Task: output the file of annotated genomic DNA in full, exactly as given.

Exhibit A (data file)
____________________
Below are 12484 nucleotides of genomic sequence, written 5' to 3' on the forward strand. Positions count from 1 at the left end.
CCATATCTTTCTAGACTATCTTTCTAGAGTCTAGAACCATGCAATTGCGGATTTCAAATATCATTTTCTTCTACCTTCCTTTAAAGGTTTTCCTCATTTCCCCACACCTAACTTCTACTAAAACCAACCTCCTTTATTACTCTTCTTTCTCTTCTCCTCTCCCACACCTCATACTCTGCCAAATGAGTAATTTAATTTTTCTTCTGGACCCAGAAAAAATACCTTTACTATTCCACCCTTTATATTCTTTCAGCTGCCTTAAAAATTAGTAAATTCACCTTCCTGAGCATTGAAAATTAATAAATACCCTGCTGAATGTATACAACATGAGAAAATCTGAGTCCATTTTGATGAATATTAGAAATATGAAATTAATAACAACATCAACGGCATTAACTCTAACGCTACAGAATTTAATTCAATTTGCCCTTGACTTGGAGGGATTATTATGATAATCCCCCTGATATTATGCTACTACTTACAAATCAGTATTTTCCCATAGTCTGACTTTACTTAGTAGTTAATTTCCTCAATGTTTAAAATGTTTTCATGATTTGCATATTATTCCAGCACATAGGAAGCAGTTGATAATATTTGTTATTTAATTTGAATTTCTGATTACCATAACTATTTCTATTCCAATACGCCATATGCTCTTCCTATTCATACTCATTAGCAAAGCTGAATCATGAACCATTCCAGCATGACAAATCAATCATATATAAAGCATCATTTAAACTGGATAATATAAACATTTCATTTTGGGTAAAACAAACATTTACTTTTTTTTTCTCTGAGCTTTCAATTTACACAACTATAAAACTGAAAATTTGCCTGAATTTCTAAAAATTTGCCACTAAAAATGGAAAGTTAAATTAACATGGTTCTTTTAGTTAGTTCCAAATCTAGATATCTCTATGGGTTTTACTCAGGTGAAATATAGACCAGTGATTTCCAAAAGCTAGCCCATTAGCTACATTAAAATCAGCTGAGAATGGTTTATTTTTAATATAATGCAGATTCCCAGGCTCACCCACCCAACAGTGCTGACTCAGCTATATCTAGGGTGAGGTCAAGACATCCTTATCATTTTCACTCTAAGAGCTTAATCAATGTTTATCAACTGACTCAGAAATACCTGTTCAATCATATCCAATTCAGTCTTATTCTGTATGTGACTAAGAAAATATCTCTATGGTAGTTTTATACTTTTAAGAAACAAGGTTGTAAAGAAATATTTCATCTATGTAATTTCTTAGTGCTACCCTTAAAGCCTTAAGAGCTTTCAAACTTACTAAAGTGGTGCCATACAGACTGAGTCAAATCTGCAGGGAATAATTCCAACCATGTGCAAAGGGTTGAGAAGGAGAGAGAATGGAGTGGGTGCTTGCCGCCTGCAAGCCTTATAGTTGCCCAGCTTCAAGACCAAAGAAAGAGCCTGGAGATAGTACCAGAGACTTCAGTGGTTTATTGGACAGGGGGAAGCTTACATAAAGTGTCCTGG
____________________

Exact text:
Below are 12484 nucleotides of genomic sequence, written 5' to 3' on the forward strand. Positions count from 1 at the left end.
CCATATCTTTCTAGACTATCTTTCTAGAGTCTAGAACCATGCAATTGCGGATTTCAAATATCATTTTCTTCTACCTTCCTTTAAAGGTTTTCCTCATTTCCCCACACCTAACTTCTACTAAAACCAACCTCCTTTATTACTCTTCTTTCTCTTCTCCTCTCCCACACCTCATACTCTGCCAAATGAGTAATTTAATTTTTCTTCTGGACCCAGAAAAAATACCTTTACTATTCCACCCTTTATATTCTTTCAGCTGCCTTAAAAATTAGTAAATTCACCTTCCTGAGCATTGAAAATTAATAAATACCCTGCTGAATGTATACAACATGAGAAAATCTGAGTCCATTTTGATGAATATTAGAAATATGAAATTAATAACAACATCAACGGCATTAACTCTAACGCTACAGAATTTAATTCAATTTGCCCTTGACTTGGAGGGATTATTATGATAATCCCCCTGATATTATGCTACTACTTACAAATCAGTATTTTCCCATAGTCTGACTTTACTTAGTAGTTAATTTCCTCAATGTTTAAAATGTTTTCATGATTTGCATATTATTCCAGCACATAGGAAGCAGTTGATAATATTTGTTATTTAATTTGAATTTCTGATTACCATAACTATTTCTATTCCAATACGCCATATGCTCTTCCTATTCATACTCATTAGCAAAGCTGAATCATGAACCATTCCAGCATGACAAATCAATCATATATAAAGCATCATTTAAACTGGATAATATAAACATTTCATTTTGGGTAAAACAAACATTTACTTTTTTTTTCTCTGAGCTTTCAATTTACACAACTATAAAACTGAAAATTTGCCTGAATTTCTAAAAATTTGCCACTAAAAATGGAAAGTTAAATTAACATGGTTCTTTTAGTTAGTTCCAAATCTAGATATCTCTATGGGTTTTACTCAGGTGAAATATAGACCAGTGATTTCCAAAAGCTAGCCCATTAGCTACATTAAAATCAGCTGAGAATGGTTTATTTTTAATATAATGCAGATTCCCAGGCTCACCCACCCAACAGTGCTGACTCAGCTATATCTAGGGTGAGGTCAAGACATCCTTATCATTTTCACTCTAAGAGCTTAATCAATGTTTATCAACTGACTCAGAAATACCTGTTCAATCATATCCAATTCAGTCTTATTCTGTATGTGACTAAGAAAATATCTCTATGGTAGTTTTATACTTTTAAGAAACAAGGTTGTAAAGAAATATTTCATCTATGTAATTTCTTAGTGCTACCCTTAAAGCCTTAAGAGCTTTCAAACTTACTAAAGTGGTGCCATACAGACTGAGTCAAATCTGCAGGGAATAATTCCAACCATGTGCAAAGGGTTGAGAAGGAGAGAGAATGGAGTGGGTGCTTGCCGCCTGCAAGCCTTATAGTTGCCCAGCTTCAAGACCAAAGAAAGAGCCTGGAGATAGTACCAGAGACTTCAGTGGTTTATTGGACAGGGGGAAGCTTACATAAAGTGTCCTGG